What is NPV?
When I was starting to learn about real estate and how to invest in real estate, I assumed that you needed some fancy software that would analyze the property to determine if it would be a good investment.
I still remember searching online for real estate analysis software, and the results were of programs that costs hundreds if not thousands of dollars.
There was obviously no way I’d spend that kind of money on a program when most likely the results wouldn’t make sense to me anyways.
I mean, all those fancy ratios, IRR, discounted cash flows, debt to equity, NPV, debt coverage ratio.
Sure, I could figure out how to calculate them, but what did it all mean.
Well, luckily, I didn’t spend thousands buying a fancy software program to help me analyze real estate, but I did learn some basics, and that’s all you need.
However, if there was one advanced ratio I’d recommend, to add to your arsenal, and help you become a better real estate investor, it would be knowing how to calculate a real estate investments net present value, or NPV.
And in today’s video, if you watch until the end, you’re going to learn what it is, and how it works, so, click below to watch it now.
However, knowing how to determine the NPV for a property you are going to purchase, or a renovation project you are going to be doing, will be very helpful in your analysis and help you determine if the return you are looking for based on the cost of capital, the cost of the money you will be using, is good enough.
First though, what is net present value?
Well, the boring term according to Investopedia, it is the difference between the present value of cash inflows and the present value of cash outflows over a period of time.
NPV is used in capital budgeting and investment planning to analyze the profitability of a projected investment or project.
In laymen’s terms, what NPV does is it looks at the return you will make from your investment over a certain time period by calculating that return in present day dollars, because money in the present is worth more than the same amount in the future due to inflation.
In other words, a dollar earned in the future won't be worth as much as one earned in the present.
For real estate, this is a great calculation to use because a lot of times; and this correlates to the other financial calculations I recommend, which if you want to learn more about them, watch this video right here, it helps you compare to other investments you might be thinking of making with your money, with your capital, to confirm they will be a better investment.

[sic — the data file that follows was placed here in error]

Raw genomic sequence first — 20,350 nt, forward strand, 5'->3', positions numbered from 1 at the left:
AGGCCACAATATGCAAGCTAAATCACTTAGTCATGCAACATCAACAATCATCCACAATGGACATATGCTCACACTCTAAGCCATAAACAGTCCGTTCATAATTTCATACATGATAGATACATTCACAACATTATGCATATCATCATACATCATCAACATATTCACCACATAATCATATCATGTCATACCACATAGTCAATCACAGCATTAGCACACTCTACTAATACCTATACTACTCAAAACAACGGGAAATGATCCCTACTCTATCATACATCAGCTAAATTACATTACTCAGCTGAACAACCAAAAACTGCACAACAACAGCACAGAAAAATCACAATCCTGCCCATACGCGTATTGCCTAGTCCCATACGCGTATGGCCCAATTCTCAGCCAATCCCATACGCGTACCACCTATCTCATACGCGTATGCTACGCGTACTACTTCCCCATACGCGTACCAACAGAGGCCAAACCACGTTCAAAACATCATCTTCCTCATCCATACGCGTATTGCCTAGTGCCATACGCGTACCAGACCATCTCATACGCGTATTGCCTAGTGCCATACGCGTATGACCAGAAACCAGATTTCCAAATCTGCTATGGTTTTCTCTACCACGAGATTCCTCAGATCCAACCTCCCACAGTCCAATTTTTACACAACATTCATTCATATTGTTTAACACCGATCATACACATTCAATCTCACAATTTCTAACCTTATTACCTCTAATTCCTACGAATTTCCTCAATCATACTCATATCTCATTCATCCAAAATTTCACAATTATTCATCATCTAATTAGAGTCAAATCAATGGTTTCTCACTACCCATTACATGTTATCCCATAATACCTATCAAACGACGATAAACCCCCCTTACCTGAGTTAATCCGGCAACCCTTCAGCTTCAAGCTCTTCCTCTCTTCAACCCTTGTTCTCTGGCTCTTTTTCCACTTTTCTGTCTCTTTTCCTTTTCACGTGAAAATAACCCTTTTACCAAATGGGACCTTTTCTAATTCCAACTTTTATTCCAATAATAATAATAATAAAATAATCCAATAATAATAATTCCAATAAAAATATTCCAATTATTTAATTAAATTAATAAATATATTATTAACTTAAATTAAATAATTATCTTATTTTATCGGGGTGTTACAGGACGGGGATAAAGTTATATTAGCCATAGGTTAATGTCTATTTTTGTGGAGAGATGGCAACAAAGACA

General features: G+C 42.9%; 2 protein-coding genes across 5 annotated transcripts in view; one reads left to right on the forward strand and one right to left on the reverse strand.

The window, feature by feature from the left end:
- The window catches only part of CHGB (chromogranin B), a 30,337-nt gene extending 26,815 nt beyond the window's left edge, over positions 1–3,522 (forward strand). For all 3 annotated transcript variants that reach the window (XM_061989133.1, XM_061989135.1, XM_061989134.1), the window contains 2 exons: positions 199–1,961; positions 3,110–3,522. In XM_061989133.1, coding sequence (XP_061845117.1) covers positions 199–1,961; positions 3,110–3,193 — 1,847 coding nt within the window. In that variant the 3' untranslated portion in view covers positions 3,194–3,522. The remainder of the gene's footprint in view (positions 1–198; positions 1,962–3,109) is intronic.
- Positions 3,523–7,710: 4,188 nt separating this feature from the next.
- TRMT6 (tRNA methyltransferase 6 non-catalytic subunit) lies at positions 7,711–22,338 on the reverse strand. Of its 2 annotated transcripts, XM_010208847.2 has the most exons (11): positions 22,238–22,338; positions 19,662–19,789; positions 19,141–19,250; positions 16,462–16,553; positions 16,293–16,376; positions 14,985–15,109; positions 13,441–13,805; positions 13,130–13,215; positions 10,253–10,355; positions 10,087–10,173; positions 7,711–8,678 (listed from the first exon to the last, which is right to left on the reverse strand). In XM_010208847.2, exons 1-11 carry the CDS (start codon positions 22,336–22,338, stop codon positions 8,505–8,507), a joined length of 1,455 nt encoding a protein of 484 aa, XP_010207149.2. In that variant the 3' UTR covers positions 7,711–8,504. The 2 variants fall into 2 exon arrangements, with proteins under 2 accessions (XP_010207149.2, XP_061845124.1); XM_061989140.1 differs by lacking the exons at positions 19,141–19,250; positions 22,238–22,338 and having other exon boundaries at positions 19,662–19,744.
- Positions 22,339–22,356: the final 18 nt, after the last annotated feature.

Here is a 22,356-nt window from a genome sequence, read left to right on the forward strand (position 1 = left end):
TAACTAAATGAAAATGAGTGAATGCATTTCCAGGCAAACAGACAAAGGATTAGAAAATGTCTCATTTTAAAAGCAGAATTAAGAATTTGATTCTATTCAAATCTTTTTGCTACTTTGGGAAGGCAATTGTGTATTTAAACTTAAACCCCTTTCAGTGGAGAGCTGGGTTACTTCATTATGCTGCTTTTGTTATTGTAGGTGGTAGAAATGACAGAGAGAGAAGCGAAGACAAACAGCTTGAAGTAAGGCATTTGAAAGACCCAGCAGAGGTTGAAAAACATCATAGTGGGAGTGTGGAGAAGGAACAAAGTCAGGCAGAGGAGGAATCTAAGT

By analyzing a potential investment properties NPV, you are determining if the return you are going to make based on the investment you will be making in the property, or in the project, is better than investing your money, your capital, in something else.
The great thing about calculating the NPV, is it takes into consideration the value of the debt and/or equity, or both, that you are using, weighting them based on how much you are using of each.
This is called weighting the cost of capital, because most of us when investing in real estate, will use our own money, our equity, and also the banks money, debt, such as a line of credit.
Quick side note, calculating the NPV of an investment is used more for long-term analysis.
It wouldn’t make sense to use this calculation if you will be buying a property to fix and flip, since those don’t take that long, and the whole point of calculating the NPV is to determine the future cash flow you will be making from the investment, discounting those future cash flows as a result of inflation and the opportunity cost of tying up your capital versus investing it in something else.
Ok, so to confirm, NPV is a great calculation to use when buying real estate to hold long term, as well as for a project, such as a renovation project to say update a property.
In fact, I had to analyze an upcoming project at one of my commercial properties recently, to figure out if it was worth spending $50K to renovate a unit, based on the inflows and outflows from the tenant whom wanted to lease the unit over the next 10 years.
So, I know firsthand that knowing the projects NPV can and was very helpful in determining if I should do the renovation, and if I did, at what inflows, that is, rental income, would I need to get, so that the net present value (NPV) of the discounted cash flows over those 10 years, minus the investment I’d be making, was greater than 0, based on the return that I wanted on the capital I would be investing.
So, is using this calculation easy to understand?
Well, not really, but it is easy to understand with practice.
The keys to determining the NPV are obtaining and figuring out all the necessary information you need such as calculating the project WACC, the weighted average cost of capital, and the projects beta, which is the risk involved in the project, along with knowing the cost of debt, the interest, if you will be borrowing, and your discount rate, which is the return you want on your money, on your equity that you’d be putting into the project, and how to bring it all together to determine if the projects rate of return from discounted the future cash flows meets the return you are looking to get from your investment.
It is a lot, and there are some advanced calculations that need to be done, so that you can calculate an investments NPV.
If you want learn more in depth about how to determine an investments NPV, click here to join my Facebook group, as I’ve uploaded an entire training where I walk you through how I calculated the NPV on my most recent commercial project, to determine if it was worth investing $50K to update the unit, or not, based on the return I was looking for on my money, my equity, which was 10%, and the debt I had to borrow, which cost me 4%. WHAT DO DO NEXT: Join my Facebook Group to Learn How I Calculate NPV